Swimsuit season is a time when a lot of adults take a longer look in the mirror. Often times making an effort to tone up and trim down, worrying about showing more of their bodies in the warm weather.

But, kids?

We know childhood obesity is on the rise. Not just because CDC says so (which, you already know). Their latest numbers report childhood obesity has more than doubled in children and tripled in adolescents in the past 30 years. Woof.

You don’t need statistics to know that’s true, though. Just look out the window. Kids are getting bigger.

With my kids, I look at the three W’s: “What,” “When” and “Why” are my kids eating. What children eat is obviously important. When– how often–are they eating is also critical. But, it’s just as important to look at WHY my kids are eating.

A new book on the market, “My Feelings are Hungry” by child therapist Ava Parnass, is designed to help kids avoid emotional eating. She told reporter Beth Engelman of the Chicago-Sun Times Pioneer Press that the more kids learn to recognize their feelings, the less likely they are to use food to disguise them.

Photo source: Amazon.com

I wholeheartedly agree. Another way I describe it with my coaching clients is “name it to tame it.” Neuroscience supports that if you can name a feeling, it moves from your unconscious part of your brain to your logical conscious part that thinks decisions through and actually minimizes the experience of your feelings. So you name your feeling (sad, hurt, angry, scared, bored) and you will be able to tame it by thinking more rationally and logically.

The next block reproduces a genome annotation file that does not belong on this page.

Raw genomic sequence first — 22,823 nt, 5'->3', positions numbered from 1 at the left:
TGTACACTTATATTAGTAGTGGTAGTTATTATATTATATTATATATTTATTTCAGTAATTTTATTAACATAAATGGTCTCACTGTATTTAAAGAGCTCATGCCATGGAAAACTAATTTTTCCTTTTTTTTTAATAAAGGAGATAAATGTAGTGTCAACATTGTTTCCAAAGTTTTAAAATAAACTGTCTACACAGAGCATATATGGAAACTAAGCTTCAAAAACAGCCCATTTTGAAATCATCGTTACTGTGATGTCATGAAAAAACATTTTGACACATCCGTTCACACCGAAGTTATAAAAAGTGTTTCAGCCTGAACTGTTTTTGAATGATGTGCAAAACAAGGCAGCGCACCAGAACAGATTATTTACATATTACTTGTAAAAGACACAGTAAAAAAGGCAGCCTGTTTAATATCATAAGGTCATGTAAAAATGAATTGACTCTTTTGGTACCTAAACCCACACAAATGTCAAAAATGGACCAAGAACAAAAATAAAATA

My Feelings are Hungry” offers games, Popsicle stick faces, and scenarios to help you encourage your kids to name their feelings.

Parnass also offered helpful suggestions to help curb emotional eating:
1.) Avoid using food for celebration or rewards (I’m so busted on that!)
2.) Wait a few minutes when your child asks for a snack to see if they’re really hungry
3.) Before giving a snack, try playing “What am I feeling” game, or a game of catch to get them talking to forget about food
4.) Offer water or veggies or fruit as a snack if they’re really hungry

Bottom line: I want my kids to be kids. Innocent childhood is so sweet and short. These days, it seems childhood is even sweeter and shorter. The only thing I want my kids worrying about for summer are kid-appropriate things (friends, activities, getting hurt, trying new things, etc.). Not about their bodies. Not their swimsuits. Not yet, at least.

What do you worry about? What keeps you up at night?

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